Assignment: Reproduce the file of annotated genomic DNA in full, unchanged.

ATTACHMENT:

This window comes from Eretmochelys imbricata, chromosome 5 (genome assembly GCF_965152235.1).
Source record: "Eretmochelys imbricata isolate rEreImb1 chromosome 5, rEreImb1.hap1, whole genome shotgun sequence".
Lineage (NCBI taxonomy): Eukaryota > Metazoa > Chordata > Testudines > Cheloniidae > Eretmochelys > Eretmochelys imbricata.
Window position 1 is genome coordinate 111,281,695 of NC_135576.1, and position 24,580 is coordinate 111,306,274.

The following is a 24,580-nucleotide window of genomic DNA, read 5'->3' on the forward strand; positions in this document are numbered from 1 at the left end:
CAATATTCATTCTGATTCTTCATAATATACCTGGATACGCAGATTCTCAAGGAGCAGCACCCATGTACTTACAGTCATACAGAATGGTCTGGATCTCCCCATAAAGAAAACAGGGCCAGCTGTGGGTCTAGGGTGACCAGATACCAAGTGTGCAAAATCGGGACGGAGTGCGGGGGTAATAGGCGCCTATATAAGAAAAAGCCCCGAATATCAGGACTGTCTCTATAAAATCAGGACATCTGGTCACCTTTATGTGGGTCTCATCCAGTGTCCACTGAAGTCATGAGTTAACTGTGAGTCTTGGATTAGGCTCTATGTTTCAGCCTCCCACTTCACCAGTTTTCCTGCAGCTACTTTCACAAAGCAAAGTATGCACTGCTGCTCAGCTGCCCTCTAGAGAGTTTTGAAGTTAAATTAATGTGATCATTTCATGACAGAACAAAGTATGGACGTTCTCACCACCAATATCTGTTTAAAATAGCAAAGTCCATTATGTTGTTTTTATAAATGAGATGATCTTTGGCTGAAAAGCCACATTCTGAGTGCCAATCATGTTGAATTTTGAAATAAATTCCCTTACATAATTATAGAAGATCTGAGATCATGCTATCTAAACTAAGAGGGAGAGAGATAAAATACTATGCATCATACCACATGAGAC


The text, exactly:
This window comes from Eretmochelys imbricata, chromosome 5 (genome assembly GCF_965152235.1).
Source record: "Eretmochelys imbricata isolate rEreImb1 chromosome 5, rEreImb1.hap1, whole genome shotgun sequence".
Lineage (NCBI taxonomy): Eukaryota > Metazoa > Chordata > Testudines > Cheloniidae > Eretmochelys > Eretmochelys imbricata.
Window position 1 is genome coordinate 111,281,695 of NC_135576.1, and position 24,580 is coordinate 111,306,274.

The following is a 24,580-nucleotide window of genomic DNA, read 5'->3' on the forward strand; positions in this document are numbered from 1 at the left end:
CAATATTCATTCTGATTCTTCATAATATACCTGGATACGCAGATTCTCAAGGAGCAGCACCCATGTACTTACAGTCATACAGAATGGTCTGGATCTCCCCATAAAGAAAACAGGGCCAGCTGTGGGTCTAGGGTGACCAGATACCAAGTGTGCAAAATCGGGACGGAGTGCGGGGGTAATAGGCGCCTATATAAGAAAAAGCCCCGAATATCAGGACTGTCTCTATAAAATCAGGACATCTGGTCACCTTTATGTGGGTCTCATCCAGTGTCCACTGAAGTCATGAGTTAACTGTGAGTCTTGGATTAGGCTCTATGTTTCAGCCTCCCACTTCACCAGTTTTCCTGCAGCTACTTTCACAAAGCAAAGTATGCACTGCTGCTCAGCTGCCCTCTAGAGAGTTTTGAAGTTAAATTAATGTGATCATTTCATGACAGAACAAAGTATGGACGTTCTCACCACCAATATCTGTTTAAAATAGCAAAGTCCATTATGTTGTTTTTATAAATGAGATGATCTTTGGCTGAAAAGCCACATTCTGAGTGCCAATCATGTTGAATTTTGAAATAAATTCCCTTACATAATTATAGAAGATCTGAGATCATGCTATCTAAACTAAGAGGGAGAGAGATAAAATACTATGCATCATACCACATGAGAC